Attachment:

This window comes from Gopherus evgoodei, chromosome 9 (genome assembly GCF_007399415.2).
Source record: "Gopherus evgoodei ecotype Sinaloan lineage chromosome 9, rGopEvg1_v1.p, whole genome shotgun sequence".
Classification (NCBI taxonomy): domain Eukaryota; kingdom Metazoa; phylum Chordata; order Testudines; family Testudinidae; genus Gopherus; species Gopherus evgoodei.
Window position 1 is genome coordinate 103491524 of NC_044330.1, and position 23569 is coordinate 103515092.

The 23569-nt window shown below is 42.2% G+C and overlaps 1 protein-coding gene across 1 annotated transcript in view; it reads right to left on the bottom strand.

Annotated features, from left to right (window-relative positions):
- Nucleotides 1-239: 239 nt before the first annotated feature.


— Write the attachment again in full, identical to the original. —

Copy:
This window comes from Gopherus evgoodei, chromosome 9 (genome assembly GCF_007399415.2).
Source record: "Gopherus evgoodei ecotype Sinaloan lineage chromosome 9, rGopEvg1_v1.p, whole genome shotgun sequence".
Classification (NCBI taxonomy): domain Eukaryota; kingdom Metazoa; phylum Chordata; order Testudines; family Testudinidae; genus Gopherus; species Gopherus evgoodei.
Window position 1 is genome coordinate 103491524 of NC_044330.1, and position 23569 is coordinate 103515092.

The 23569-nt window shown below is 42.2% G+C and overlaps 1 protein-coding gene across 1 annotated transcript in view; it reads right to left on the bottom strand.

Annotated features, from left to right (window-relative positions):
- Nucleotides 1-239: 239 nt before the first annotated feature.